Drug use, drug abuse and drug dependence are terms commonly used to distinguish how a person is handling a particular drug or drugs. It is interesting to take a look at the terms to help decipher where a person may fall on the spectrum. First of all, the definition of drug use is simply the act of taking a limited quantity of a medication to get rid of a disease or help cure an ailment. Drugs can be used in safe ways and should always be taken as directed by the physician.
Drug use becomes a problem when it turns into drug abuse, which can be defined as the action whereby a person takes drugs and overuses them knowingly. Such a person knows that the drugs are deteriorating their health and causing negative results in their life but they keep using them. Examples can include, missing work or school, loss of motivation, social problems with friends or family, unreliability and carelessness. Some clinicians believe that any use of an illegal drug, even if it is just once in a while, is considered drug abuse as well. Generally, individuals who abuse drugs do so because they have a desire to use increasing amounts of the substance either because the smaller amount is no longer working, or because they enjoy the high feeling they get from taking a larger quantity.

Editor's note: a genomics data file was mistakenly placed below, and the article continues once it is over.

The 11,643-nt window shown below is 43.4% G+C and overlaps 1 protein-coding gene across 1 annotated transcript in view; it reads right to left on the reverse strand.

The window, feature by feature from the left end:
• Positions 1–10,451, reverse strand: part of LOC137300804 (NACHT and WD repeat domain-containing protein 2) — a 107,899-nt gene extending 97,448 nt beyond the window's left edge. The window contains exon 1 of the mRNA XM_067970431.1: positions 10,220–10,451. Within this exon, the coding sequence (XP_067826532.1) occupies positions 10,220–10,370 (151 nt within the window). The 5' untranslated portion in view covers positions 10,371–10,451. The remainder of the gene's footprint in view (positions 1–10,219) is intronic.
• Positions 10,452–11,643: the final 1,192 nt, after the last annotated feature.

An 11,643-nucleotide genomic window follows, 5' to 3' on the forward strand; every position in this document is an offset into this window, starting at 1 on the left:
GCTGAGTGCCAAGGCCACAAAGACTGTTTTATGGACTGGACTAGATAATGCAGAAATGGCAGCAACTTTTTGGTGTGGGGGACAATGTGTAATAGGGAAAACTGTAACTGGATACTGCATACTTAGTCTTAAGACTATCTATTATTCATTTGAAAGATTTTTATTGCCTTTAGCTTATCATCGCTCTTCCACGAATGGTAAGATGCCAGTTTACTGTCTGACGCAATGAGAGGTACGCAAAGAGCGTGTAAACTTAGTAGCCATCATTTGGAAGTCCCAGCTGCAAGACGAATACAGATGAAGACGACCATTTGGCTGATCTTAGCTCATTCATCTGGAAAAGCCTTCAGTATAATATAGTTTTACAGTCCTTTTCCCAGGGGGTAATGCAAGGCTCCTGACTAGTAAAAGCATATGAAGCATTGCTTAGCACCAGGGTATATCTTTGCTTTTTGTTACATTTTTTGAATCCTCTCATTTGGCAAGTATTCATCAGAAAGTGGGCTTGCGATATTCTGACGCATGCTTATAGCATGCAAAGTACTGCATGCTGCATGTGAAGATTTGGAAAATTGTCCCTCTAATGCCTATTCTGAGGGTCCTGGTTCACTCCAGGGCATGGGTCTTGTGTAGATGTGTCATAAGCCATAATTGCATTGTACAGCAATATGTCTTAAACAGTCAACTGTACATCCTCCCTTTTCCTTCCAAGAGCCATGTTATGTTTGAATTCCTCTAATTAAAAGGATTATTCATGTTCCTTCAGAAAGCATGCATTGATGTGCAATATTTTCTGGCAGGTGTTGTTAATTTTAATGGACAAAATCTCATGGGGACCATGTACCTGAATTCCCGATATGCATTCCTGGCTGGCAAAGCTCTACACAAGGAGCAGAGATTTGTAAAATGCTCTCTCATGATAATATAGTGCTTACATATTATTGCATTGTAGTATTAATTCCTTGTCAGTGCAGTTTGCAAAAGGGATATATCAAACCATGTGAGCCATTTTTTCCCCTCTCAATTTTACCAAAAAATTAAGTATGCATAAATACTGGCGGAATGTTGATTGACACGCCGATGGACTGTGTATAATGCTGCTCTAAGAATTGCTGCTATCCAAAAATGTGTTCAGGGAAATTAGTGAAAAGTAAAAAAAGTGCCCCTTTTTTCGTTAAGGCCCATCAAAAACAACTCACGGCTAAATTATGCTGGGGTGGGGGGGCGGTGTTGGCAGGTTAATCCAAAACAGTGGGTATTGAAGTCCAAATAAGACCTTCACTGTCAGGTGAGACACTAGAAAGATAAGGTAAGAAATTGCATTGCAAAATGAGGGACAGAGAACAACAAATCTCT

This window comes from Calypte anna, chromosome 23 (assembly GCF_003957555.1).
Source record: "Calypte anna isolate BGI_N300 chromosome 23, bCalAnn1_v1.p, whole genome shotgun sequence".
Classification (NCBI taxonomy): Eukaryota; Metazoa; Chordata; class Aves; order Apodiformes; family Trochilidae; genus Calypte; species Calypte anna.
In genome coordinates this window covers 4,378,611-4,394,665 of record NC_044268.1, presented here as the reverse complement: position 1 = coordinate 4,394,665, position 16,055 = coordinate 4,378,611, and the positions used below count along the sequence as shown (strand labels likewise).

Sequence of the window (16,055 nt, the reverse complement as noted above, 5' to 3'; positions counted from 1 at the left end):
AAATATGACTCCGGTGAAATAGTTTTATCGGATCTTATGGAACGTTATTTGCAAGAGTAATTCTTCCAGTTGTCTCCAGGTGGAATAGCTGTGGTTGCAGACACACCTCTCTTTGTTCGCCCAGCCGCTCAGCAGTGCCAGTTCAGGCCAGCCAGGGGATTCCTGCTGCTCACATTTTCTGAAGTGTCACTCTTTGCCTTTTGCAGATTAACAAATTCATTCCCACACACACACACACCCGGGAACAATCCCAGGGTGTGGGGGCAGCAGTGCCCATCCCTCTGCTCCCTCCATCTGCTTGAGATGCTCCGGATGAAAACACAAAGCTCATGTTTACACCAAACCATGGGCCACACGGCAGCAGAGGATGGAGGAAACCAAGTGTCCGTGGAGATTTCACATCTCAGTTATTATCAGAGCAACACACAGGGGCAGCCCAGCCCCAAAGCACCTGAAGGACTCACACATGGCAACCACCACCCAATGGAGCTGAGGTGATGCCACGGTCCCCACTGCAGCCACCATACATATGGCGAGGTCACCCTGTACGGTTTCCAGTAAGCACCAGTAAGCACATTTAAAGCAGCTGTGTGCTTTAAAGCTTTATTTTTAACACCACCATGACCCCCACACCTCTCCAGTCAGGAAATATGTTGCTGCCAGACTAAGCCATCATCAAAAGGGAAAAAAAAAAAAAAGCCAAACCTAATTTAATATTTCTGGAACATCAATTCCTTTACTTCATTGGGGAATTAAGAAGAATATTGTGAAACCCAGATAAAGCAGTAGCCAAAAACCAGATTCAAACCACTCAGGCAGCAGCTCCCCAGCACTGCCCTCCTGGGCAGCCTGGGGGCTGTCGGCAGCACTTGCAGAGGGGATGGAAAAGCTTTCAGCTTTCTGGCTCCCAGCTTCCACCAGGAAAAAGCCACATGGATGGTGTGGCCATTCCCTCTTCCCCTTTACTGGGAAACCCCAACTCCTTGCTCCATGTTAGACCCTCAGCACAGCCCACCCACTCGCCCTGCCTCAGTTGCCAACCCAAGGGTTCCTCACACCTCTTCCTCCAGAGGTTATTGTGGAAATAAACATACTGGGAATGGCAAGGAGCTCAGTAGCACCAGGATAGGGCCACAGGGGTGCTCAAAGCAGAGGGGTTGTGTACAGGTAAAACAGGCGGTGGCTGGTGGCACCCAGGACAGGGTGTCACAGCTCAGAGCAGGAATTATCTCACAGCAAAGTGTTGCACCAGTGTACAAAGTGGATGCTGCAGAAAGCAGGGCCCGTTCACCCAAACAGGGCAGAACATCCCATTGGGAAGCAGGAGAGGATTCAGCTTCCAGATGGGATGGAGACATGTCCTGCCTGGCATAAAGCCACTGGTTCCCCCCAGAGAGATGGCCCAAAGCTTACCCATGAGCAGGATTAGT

Drug dependence on the other hand, is the body’s physical need or addiction for a specific drug. Drug use can eventually lead to addiction. For example, a person might start taking Vicodin to alleviate back pain, however, the body begins to crave the substance and when the back has healed and the Vicodin is no longer necessary, the person continues taking it to fulfill the desire.
When drug abuse classes occur, an individual generally begins to show some behavioral changes like mood-swings, sneaky behavior, a breakdown in family relationships, loss of friendships, grades dropping, problems at work or with the law. If you are beginning to see a decline in the functionality of your own or a loved one’s behavior, it is important to get help. At first, it might difficult to get the person to admit they have a problem. Getting to a therapy appointment can seem overwhelming and impossible. A beneficial action step in the awareness and recovery process is to take an online drug education class. The purpose of these programs is to teach individuals what drugs do to your body and mind. The risks and repercussions of drug usage are discussed at length. Once the abuser is able to clearly understand the consequences of using drugs, they have a better chance of making the choice to stop. Techniques and stress reducing skills are also taught to help the abuser redirect their behavior in a more positive way.
Taking online drug education classes are a helpful way to start the road to recovery. They can be taken at home from any Internet based computer, at any time that is convenient for your schedule. You can sit with a family member or friend for support and discussion purposes as you scroll through the class. The education in a quality online program is current, and interesting to the consumer. It is the learning process that will eventually give the abuser the strength and knowledge they need to overcome the desire.